Gainesville, Florida, before starting JL Audio, Inc., on the back porch
of the family home. Lucio's only brush with military service came
during a visit to Italy in 1983, when the Monfalcone police department
learned that he was staying in a local hotel. They arrested him in the
middle of the night, and said that he was on a list of Italian
draft-dodgers. (Italy requires all male citizens to perform military or
civic service.) Maria Z. Proni spent several hours convincing the
that Lucio had become an American citizen nearly 30 years before, and
should therefore not be subject to forced conscription.
Oscar Proni worked for Coulter Electronics, Inc., for many years.
Tullio also worked at Coulter, but for a much shorter time, following
graduation from the University of Miami. Tullio's ID card for the
company is pictured below. Oscar started Proni Industries after his
retirement from Coulter, in the late 1980s. Oscar's business card is
shown below. Click on either image to go to a larger view.
Electronics ID card
The Proni Family grew in 1965, with the addition
of Duilio. (See Duilio's baby picture, below left, and an image of
Maria Z. Proni holding her youngest child, below right).
Look at this beautiful baby!
Maria adored this baby.
John Proni married Maria-Elena Miquel in 1965. Maria-Elena had
come to the U.S. with her younger brother as part of "Operation Pedro Pan" in April,
1961, just 10 days before the Bay of Pigs fiasco. This
branch of the Proni family expanded in the later 1960s with Anna-Marie,
Yvonne, and John Robert.
South Florida in the 1950s did not have an abundance of Italian
immigrants. The Proni Family were among the first, but today there is a
large Italian-American community. Oscar and Maria were involved with an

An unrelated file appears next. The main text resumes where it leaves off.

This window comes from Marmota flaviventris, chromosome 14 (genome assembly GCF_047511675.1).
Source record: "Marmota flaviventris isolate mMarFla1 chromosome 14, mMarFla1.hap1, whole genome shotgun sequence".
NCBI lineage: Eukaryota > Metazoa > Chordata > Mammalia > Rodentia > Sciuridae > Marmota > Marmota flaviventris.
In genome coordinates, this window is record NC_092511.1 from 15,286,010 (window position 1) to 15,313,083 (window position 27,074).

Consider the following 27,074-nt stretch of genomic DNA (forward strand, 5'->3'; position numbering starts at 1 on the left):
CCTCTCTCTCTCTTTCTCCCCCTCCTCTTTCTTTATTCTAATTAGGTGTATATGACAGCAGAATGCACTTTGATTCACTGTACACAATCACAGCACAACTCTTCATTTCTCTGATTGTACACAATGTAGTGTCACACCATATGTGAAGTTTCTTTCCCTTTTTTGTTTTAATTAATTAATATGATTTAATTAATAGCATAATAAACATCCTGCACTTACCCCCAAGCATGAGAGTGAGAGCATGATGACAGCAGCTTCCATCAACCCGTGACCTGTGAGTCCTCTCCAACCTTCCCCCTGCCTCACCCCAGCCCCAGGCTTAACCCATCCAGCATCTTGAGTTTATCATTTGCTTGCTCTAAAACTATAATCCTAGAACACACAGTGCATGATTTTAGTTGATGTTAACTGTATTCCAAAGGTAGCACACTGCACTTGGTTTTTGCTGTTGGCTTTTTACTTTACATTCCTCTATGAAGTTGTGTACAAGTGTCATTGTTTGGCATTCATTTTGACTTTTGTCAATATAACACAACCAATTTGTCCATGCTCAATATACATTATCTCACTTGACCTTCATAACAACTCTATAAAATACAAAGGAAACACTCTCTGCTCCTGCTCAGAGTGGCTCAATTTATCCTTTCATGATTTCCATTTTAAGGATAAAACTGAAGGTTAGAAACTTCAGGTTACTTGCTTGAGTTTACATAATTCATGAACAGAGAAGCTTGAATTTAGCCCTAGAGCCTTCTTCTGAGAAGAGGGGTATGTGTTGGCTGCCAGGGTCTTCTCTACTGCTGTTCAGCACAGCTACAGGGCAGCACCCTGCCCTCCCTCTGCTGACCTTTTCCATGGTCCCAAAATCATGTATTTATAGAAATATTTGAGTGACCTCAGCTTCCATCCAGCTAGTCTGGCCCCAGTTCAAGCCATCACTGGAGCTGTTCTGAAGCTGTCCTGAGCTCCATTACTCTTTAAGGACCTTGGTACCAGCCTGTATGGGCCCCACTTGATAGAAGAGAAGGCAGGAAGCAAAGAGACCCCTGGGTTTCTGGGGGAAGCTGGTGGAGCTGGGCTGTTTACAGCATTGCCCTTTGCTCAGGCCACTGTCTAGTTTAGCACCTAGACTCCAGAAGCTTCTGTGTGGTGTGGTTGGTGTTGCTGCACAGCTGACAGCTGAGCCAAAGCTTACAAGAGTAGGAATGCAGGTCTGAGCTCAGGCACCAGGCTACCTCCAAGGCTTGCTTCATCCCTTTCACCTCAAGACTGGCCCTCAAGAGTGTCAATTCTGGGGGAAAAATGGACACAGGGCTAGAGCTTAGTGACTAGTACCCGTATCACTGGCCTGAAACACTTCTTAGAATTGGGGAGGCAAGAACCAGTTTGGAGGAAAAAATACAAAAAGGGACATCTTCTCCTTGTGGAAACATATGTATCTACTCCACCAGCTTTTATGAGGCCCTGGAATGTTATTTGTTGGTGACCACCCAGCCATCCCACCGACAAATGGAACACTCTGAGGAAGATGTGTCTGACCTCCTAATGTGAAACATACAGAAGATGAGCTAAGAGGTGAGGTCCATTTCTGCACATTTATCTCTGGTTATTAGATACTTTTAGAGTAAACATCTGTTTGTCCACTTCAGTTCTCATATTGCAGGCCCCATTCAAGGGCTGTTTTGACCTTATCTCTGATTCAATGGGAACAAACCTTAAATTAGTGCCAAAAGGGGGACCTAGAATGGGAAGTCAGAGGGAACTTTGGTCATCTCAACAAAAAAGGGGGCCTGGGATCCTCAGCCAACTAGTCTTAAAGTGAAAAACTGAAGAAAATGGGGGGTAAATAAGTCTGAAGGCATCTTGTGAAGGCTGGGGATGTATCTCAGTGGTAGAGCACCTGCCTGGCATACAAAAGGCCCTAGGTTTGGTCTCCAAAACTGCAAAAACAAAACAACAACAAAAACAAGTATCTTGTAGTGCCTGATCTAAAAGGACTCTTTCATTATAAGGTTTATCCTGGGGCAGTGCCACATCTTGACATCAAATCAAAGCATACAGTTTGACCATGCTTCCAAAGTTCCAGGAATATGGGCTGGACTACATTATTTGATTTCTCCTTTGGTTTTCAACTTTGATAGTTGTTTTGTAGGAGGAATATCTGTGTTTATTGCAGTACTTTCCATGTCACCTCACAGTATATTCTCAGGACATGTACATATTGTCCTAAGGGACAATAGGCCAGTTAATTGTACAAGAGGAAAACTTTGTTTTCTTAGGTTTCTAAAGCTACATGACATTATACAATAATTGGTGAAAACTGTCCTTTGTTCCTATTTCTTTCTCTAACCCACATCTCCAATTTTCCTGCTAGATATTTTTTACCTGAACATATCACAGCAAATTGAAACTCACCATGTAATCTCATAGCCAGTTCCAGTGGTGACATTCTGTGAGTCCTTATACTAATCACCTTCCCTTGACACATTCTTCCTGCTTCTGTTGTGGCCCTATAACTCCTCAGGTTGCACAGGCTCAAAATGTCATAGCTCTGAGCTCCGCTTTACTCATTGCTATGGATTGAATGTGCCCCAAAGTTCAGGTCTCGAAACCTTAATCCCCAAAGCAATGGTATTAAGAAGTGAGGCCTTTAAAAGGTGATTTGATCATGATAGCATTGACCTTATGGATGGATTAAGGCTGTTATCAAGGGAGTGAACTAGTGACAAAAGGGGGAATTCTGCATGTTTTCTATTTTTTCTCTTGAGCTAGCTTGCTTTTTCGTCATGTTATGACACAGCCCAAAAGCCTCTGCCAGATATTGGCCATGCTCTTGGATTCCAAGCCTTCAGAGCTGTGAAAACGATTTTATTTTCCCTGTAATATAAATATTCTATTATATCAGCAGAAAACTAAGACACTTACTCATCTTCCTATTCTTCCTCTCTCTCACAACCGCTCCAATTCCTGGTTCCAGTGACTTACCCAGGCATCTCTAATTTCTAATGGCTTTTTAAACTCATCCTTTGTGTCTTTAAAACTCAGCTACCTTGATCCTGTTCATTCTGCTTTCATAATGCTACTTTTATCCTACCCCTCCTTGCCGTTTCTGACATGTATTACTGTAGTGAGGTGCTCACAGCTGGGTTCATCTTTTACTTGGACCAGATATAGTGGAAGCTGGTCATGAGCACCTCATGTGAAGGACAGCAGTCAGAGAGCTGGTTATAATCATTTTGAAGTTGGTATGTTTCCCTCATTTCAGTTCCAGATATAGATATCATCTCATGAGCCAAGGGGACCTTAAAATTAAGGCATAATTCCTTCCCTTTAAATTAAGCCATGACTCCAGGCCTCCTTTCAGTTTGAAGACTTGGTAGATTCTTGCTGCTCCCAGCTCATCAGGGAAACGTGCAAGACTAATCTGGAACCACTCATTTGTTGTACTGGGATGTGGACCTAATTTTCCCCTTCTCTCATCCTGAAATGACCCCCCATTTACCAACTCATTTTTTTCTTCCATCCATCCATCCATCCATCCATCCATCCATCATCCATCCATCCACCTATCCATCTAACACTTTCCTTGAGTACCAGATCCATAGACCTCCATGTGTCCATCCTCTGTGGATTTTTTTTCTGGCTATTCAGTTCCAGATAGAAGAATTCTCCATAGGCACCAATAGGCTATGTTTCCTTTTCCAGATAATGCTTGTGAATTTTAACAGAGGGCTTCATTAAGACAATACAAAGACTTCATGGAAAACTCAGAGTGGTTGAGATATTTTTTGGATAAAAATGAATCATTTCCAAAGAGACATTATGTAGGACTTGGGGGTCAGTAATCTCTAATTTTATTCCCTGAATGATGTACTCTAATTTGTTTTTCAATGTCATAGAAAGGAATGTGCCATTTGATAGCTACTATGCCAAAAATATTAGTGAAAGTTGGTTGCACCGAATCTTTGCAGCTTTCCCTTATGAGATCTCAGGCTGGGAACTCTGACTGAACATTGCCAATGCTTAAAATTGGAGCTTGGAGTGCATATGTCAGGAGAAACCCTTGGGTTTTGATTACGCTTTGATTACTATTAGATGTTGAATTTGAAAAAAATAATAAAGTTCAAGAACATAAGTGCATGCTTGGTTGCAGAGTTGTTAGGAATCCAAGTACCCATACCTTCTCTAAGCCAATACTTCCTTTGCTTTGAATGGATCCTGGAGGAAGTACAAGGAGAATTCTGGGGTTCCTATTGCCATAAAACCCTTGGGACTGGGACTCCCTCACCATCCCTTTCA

Italian Club there for many years. They made friends with many people,
not just from Italy, but from Mexico, Cuba, and Brazil. Through their
friend Mario Zomaro, who was originally from Vittorio Veneto, in the
Veneto Region of Italy, they became acquainted with his wife Catalina
(Garcia), and her family, who emigrated to the United States from
Mexico City. They have remained close to the Garcia family.
of the children of Oscar and Maria achieved the American dreams of
entrepreneurship, home ownership, and a happy marriage. Their lives in
Italy would not necessarily have been worse, but would have been
significantly different from what they experienced in the U.S.
Maria Zampieri Proni died in 1984. Oscar married Yara Sabino, a lady
from Sao Paolo, Brazil, in 1987. Giovanni Proni died in 1989, followed
in 1993 by his
wife Alice. Oscar Proni passed away on July 26, 2006. We celebrated his
life a few days later; Oscar is mourned by many people around the
world. Here is a link to the obituary
we wrote for the Miami Herald and the Ft. Lauderdale Sun-Sentinel
and to the guestbook
where people may leave their thoughts of Oscar. Duilio created a photographic
memorial for his father.
Lucio Proni married a sister of Catalina Zomaro, Maria Garcia, in 1978.
They have worked hard and built a company that is highly respected in
the industry. Their home is filled with Maria's art, and the laughter
of family and friends.
G. Proni, 2004.
Duilio Proni married Karen Aziz in 1990. Their daughter Becky was born
on Oscar's 72nd birthday, in 1994. Alex followed in 2001, and Nicky was
born at the end of 2003. The Proni line will continue!
Tullio Proni married Amy Bollinger in 1991. They live in a house filled
with books, computers, and two beautiful cats. Oh, and there's a
machine shop in the basement and an electronics lab in the attic...
because Tullio, like his brothers, comes from a long line of engineers
and self-made men.
Amy Proni, holding one of the beautiful cats.
Tullio Proni, working at the lathe.
Tullio Proni, working in the lab.
Last updated 2006-08-12. AP.